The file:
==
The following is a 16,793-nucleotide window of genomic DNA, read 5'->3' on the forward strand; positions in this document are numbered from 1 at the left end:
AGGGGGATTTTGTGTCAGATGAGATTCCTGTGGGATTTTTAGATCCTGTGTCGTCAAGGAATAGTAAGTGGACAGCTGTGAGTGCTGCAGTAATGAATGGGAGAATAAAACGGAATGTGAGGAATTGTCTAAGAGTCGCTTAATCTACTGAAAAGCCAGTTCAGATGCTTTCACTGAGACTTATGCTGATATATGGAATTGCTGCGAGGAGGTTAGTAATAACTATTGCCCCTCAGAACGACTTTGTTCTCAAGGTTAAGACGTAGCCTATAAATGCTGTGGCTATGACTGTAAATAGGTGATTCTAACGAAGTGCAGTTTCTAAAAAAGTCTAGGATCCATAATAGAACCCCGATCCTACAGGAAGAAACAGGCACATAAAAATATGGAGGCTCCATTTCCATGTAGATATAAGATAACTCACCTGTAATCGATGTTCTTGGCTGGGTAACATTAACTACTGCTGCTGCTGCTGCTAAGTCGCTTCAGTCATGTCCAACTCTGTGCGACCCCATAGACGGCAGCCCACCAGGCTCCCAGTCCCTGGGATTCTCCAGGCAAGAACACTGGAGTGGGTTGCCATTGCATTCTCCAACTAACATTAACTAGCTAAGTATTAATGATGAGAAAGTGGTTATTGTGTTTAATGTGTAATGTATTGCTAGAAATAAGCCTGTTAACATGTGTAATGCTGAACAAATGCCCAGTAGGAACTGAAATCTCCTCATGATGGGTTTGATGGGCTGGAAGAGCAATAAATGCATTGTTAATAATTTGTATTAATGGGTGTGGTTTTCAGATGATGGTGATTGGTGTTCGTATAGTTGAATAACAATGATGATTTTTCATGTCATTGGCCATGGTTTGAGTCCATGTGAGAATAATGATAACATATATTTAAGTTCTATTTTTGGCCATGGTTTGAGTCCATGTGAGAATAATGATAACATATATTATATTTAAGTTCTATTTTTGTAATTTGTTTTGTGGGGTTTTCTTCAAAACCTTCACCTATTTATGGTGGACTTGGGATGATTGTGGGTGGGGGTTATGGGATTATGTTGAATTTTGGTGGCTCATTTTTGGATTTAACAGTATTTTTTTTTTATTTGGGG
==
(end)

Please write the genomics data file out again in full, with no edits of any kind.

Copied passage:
The following is a 16,793-nucleotide window of genomic DNA, read 5'->3' on the forward strand; positions in this document are numbered from 1 at the left end:
AGGGGGATTTTGTGTCAGATGAGATTCCTGTGGGATTTTTAGATCCTGTGTCGTCAAGGAATAGTAAGTGGACAGCTGTGAGTGCTGCAGTAATGAATGGGAGAATAAAACGGAATGTGAGGAATTGTCTAAGAGTCGCTTAATCTACTGAAAAGCCAGTTCAGATGCTTTCACTGAGACTTATGCTGATATATGGAATTGCTGCGAGGAGGTTAGTAATAACTATTGCCCCTCAGAACGACTTTGTTCTCAAGGTTAAGACGTAGCCTATAAATGCTGTGGCTATGACTGTAAATAGGTGATTCTAACGAAGTGCAGTTTCTAAAAAAGTCTAGGATCCATAATAGAACCCCGATCCTACAGGAAGAAACAGGCACATAAAAATATGGAGGCTCCATTTCCATGTAGATATAAGATAACTCACCTGTAATCGATGTTCTTGGCTGGGTAACATTAACTACTGCTGCTGCTGCTGCTAAGTCGCTTCAGTCATGTCCAACTCTGTGCGACCCCATAGACGGCAGCCCACCAGGCTCCCAGTCCCTGGGATTCTCCAGGCAAGAACACTGGAGTGGGTTGCCATTGCATTCTCCAACTAACATTAACTAGCTAAGTATTAATGATGAGAAAGTGGTTATTGTGTTTAATGTGTAATGTATTGCTAGAAATAAGCCTGTTAACATGTGTAATGCTGAACAAATGCCCAGTAGGAACTGAAATCTCCTCATGATGGGTTTGATGGGCTGGAAGAGCAATAAATGCATTGTTAATAATTTGTATTAATGGGTGTGGTTTTCAGATGATGGTGATTGGTGTTCGTATAGTTGAATAACAATGATGATTTTTCATGTCATTGGCCATGGTTTGAGTCCATGTGAGAATAATGATAACATATATTTAAGTTCTATTTTTGGCCATGGTTTGAGTCCATGTGAGAATAATGATAACATATATTATATTTAAGTTCTATTTTTGTAATTTGTTTTGTGGGGTTTTCTTCAAAACCTTCACCTATTTATGGTGGACTTGGGATGATTGTGGGTGGGGGTTATGGGATTATGTTGAATTTTGGTGGCTCATTTTTGGATTTAACAGTATTTTTTTTTTATTTGGGG